post #10 of 24
Thread Starter 

The flex of the French skis I own trades off amplitude of pop out of the turn  for a wider sweet spot, the flex being more even throughout the ski, not the uber-stiff tail, making it easier to ski the tail without getting launched. I note that historically the French have employed technique, first racing and more recently freeride, which moves the weight back aggressively for certain effects. More so than an Austrian trained skier of the same era. This is anecdotal, based mostly on my experience with Volkl and Dynastar and conversations with friends (who rep Salomon and coach).

 

does the holding company, the source of financial backing I guess, make any difference with respect to the ski design phase?

post #11 of 24

The holding companies have almost no input on nutz and boltz design but they do hold the purse strings for the R&D budgets which of course influences the final products. It is truly fascinating to watch the development paths of brands that under the same umbrella and how they take different paths toward the market. Sometimes the market will sort of drift off on a tangent that veers away from the direction of brand "A" and more toward brand "B". Sooner or later the guys at brand "A" wake up and get back on the curve and hopefully don't overcorrect. A lot of the time, I think that this is reflective of internal budgets where the guys in the ivory towers basically dictate that "brand A is doing great but B is slipping. Let's throw the budget toward B for a while to freshen it up." In that respect, I think that the holding companies do affect the final product but they would never dictate the details of the final offering.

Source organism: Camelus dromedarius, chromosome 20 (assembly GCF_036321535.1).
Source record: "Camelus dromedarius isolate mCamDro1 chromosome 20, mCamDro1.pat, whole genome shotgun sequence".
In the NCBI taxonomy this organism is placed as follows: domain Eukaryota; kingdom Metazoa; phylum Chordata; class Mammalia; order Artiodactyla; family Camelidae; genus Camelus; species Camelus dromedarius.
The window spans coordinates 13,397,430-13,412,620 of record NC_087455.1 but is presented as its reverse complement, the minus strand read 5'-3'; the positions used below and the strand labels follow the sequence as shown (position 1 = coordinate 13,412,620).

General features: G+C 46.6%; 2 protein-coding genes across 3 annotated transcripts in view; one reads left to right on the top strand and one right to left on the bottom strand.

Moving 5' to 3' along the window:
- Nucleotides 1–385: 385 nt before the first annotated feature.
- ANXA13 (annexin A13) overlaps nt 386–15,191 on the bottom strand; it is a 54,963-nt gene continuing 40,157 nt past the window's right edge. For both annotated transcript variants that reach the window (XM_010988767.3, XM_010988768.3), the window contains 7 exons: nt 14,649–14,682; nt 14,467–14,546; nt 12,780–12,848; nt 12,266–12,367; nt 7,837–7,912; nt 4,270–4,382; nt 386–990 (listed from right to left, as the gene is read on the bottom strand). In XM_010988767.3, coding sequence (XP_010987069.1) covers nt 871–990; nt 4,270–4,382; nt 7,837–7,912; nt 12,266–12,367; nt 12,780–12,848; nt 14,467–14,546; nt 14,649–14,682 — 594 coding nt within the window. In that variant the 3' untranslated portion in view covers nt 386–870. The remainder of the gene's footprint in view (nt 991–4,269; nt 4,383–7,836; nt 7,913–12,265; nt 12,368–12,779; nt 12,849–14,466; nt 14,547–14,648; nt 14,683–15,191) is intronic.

SJ

post #12 of 24
Quote:
Originally Posted by SierraJim View Post

 In that respect, I think that the holding companies do affect the final product but they would never dictate the details of the final offering.

 

SJ

 

The obvious question would be: do the holding companies affect the final product representationally,  by controlling who gets hired to do design and review of prototypes. 

 

'Ve muss ave fwench testeurs.  All zese testeurs, zey are not fwench.  A twaditionally fwench marque muss ave fwench testeurs!'

post #13 of 24
Quote:
Originally Posted by cantunamunch View Post

 

The obvious question would be: do the holding companies affect the final product representationally,  by controlling who gets hired to do design and review of prototypes. 

 

'Ve muss ave fwench testeurs.  All zese testeurs, zey are not fwench.  A twaditionally fwench marque muss ave fwench testeurs!'



ROTF.gif..........................................that's really bad.